The latter’s heritage lies across the border in Spain and contributes slightly
higher alcohol levels than is the DOC norm for this wine style, clocking in at
12%. Summer has finally come, so celebrate by uncorking some of this bright,
ebullient bottling of sunshine – to enjoy alongside lighter food fare offerings at
your next al fresco meal on the patio!

Muralhas

MURALHAS DE MONÇÃO VINHO VERDE 2014
VINTAGES – LCBO Product #80374 | 750 mL bottle
Price $ 15.95
12% Alcohol/Vol.
Sugar Content Descriptor: D

Made in: Monção e Melgaço, Portugal
By: Adega Coop. Regional de Monção
Release Date: July 11, 2015

Tasting Note
This divinely fresh wine has aromas of grapefruit and apricot mingling about
apple flavours. With a pleasing structure of acidity and minerality, it’s a natural
complement to seafood, white meats, pasta and light cream or pesto sauces.

Sylvaner Alert

Firmly part of territorial France in the 21st century, Alsace has been enriched by
its dual Frankish and Germanic cultural history, but has also experienced some
geopolitical upheaval due to the competing aspirations of its 2 parent nations:
Colonized by 1st century BC. Romans; then allied with the Medieval Holy Roman
Empire a millennium or so later; occupied by ambitious 16th century French Kings;
annexed by Germans in the late 19th century during the Franco-Prussian War;
ceded back to France in the terms of armistice following the First World War
and finally, after many areas were entirely destroyed in the second world war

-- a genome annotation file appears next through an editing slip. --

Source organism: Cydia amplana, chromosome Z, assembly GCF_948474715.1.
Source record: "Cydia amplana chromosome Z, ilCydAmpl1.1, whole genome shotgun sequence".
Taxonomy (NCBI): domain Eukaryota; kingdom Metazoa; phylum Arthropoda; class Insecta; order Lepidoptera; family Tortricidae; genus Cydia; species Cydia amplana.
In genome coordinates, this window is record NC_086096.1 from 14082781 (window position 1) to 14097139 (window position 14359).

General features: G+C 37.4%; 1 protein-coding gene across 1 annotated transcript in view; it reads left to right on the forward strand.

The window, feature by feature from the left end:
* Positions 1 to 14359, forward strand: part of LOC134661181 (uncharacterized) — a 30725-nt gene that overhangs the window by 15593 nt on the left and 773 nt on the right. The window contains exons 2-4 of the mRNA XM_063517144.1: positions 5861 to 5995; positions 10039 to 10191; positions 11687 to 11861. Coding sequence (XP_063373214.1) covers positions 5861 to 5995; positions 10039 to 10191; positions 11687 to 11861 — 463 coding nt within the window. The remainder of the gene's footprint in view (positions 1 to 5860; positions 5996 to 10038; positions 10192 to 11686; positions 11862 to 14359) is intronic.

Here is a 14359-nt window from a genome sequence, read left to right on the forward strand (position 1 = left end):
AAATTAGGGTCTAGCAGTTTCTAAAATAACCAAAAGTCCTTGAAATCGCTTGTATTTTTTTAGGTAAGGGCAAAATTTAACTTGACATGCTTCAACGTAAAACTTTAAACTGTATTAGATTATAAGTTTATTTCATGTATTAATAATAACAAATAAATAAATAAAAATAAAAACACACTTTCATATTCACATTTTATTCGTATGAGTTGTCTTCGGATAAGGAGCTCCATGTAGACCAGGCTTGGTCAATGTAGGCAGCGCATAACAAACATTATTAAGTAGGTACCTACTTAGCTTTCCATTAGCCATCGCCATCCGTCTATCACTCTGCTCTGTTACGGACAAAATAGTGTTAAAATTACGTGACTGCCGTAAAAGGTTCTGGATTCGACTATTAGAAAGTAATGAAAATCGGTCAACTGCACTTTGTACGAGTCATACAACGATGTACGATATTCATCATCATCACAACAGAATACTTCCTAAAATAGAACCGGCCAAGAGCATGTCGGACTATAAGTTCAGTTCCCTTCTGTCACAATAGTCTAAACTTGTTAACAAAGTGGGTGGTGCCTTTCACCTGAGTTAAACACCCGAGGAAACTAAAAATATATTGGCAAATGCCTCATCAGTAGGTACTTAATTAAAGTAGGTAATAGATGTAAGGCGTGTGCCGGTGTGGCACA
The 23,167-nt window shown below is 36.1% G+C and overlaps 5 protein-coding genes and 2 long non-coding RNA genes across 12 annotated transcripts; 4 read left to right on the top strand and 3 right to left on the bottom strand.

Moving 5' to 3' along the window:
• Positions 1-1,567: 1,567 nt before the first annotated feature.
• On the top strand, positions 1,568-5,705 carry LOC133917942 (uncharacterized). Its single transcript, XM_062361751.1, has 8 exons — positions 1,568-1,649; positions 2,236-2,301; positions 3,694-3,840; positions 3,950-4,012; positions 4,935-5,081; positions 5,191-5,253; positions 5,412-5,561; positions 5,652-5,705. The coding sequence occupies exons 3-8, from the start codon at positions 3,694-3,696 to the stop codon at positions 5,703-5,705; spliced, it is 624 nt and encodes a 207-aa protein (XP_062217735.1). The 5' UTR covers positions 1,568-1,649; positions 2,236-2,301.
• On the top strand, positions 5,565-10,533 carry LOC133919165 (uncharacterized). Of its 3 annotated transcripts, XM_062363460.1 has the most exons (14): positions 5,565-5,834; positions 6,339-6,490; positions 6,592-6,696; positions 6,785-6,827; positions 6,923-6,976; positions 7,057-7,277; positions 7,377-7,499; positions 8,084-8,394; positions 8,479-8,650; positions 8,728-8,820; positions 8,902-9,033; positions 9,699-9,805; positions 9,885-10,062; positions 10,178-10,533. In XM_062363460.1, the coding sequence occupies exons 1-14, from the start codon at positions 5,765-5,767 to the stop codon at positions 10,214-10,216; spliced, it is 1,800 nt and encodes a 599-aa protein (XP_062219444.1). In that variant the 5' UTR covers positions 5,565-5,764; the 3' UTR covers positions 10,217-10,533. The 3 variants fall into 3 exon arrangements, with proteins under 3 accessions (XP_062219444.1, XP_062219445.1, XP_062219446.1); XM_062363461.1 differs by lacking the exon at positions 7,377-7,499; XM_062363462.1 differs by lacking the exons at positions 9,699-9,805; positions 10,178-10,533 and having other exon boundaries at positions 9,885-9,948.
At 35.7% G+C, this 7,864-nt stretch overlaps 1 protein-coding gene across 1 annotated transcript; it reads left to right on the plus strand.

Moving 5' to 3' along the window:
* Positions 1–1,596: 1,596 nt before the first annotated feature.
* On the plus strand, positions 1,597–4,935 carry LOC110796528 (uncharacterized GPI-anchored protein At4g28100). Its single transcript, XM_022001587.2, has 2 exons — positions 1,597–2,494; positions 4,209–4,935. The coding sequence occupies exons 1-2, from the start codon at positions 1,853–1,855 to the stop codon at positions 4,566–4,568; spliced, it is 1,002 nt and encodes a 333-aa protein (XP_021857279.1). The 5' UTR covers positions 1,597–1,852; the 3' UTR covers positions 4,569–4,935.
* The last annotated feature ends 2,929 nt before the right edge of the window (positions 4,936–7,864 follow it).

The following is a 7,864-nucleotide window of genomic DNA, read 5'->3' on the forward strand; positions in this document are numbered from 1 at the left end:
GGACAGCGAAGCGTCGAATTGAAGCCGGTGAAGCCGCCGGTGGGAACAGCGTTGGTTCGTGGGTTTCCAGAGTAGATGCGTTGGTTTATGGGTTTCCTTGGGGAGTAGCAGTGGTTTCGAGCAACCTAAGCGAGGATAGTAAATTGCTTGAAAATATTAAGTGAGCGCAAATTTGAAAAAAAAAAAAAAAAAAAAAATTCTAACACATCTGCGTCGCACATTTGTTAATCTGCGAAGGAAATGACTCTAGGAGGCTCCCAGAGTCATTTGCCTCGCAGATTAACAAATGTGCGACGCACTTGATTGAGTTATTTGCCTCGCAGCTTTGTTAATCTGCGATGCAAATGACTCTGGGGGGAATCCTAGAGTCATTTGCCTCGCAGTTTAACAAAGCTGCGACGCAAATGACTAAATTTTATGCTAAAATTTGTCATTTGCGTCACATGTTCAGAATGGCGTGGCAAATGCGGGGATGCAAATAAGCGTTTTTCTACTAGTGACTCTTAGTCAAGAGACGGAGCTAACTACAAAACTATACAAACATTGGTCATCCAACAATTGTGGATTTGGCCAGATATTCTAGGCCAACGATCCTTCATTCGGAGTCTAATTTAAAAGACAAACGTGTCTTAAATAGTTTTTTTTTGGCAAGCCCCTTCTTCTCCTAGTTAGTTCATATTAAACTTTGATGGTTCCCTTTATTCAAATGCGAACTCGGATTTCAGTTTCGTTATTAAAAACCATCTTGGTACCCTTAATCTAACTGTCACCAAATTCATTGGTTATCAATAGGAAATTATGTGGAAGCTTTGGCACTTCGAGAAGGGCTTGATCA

bombing campaign by Allied forces – reaffirmed as French again. Throughout
all of this tumult, steadfast Alsatians have rebuilt and found many ways to keep producing fine grapes and a highly distinctive quality of wines.

Geographically bookended by the banks of the Rhine River to the east and the
Vosges Mountains westward, an undulating, fairytale-like landscape of verdant
vineyards is punctuated by castles on hilltops and half-timbered, half-plastered,
colourfully painted villages and towns such as ancient Sigolsheim. This is home
to this week’s DéClassé recommended, varietal bottling of a Sylvaner: Alsace’s
lesser-known, golden-yellow grape. As is often the case with once-popular styles,
in cycles, careless overproduction of a high-yielding grape to satisfy the market, can 
result in the making of unremarkable wine; thereby depressing demand or
eroding a producer’s reputation. Arguably, this is somewhat more Sylvaner’s
legacy across the border in Germany rather than in northern France. Here, the
AOC standards established in the1960’s, better ensure a judicious practise of pruning to tailor yields and traditional, hands-on harvesting to boost quality.

Bernard Sparr is the current vintner heading Maison Pierre Sparr Successeurs,
following in the lineage of 9 family generations that date to 1680 and the reign
of Louis X1V. Proud Alsatians, the House of Sparr has been tending to their 37
hectares of vineyard in the Haut-Rhin (upper Rhine) for a very long time. In the
modern age, they’ve expanded collaborations with a select group of regional
growers, drawing fruit from an additional 150h. With this increased output the
brand has evolved into one of the region’s more renowned and identifiable.

Sylvaner is a delicate and charming summer white, whose release onto shelves
here should be on your calendar of time-limited selections to be on the lookout
for; this time of year. Stock up and serve this dry wine chilled, though not cold,
or you’ll miss some of its subtle layering of citrus, apple and pear flavours.

Sylvaner

PIERRE SPARR RESERVE SYLVANER 2013
VINTAGES – LCBO Product #408179 | 750 mL bottle
Price $ 13.95
12% Alcohol/Vol.
Sugar Content Descriptor: D

Made in: Alsace, France
By: Cvb Maison Pierre Sparr Successeurs
Release Date: May 16, 2015

Tasting Note
Try serving this beguiling, light, white flower and lime-scented refresher with
salad and onion tarts, choucroute, smoked ham hock and sausages, all sorts
of freshwater fish dishes or as apéritif with pickled herring.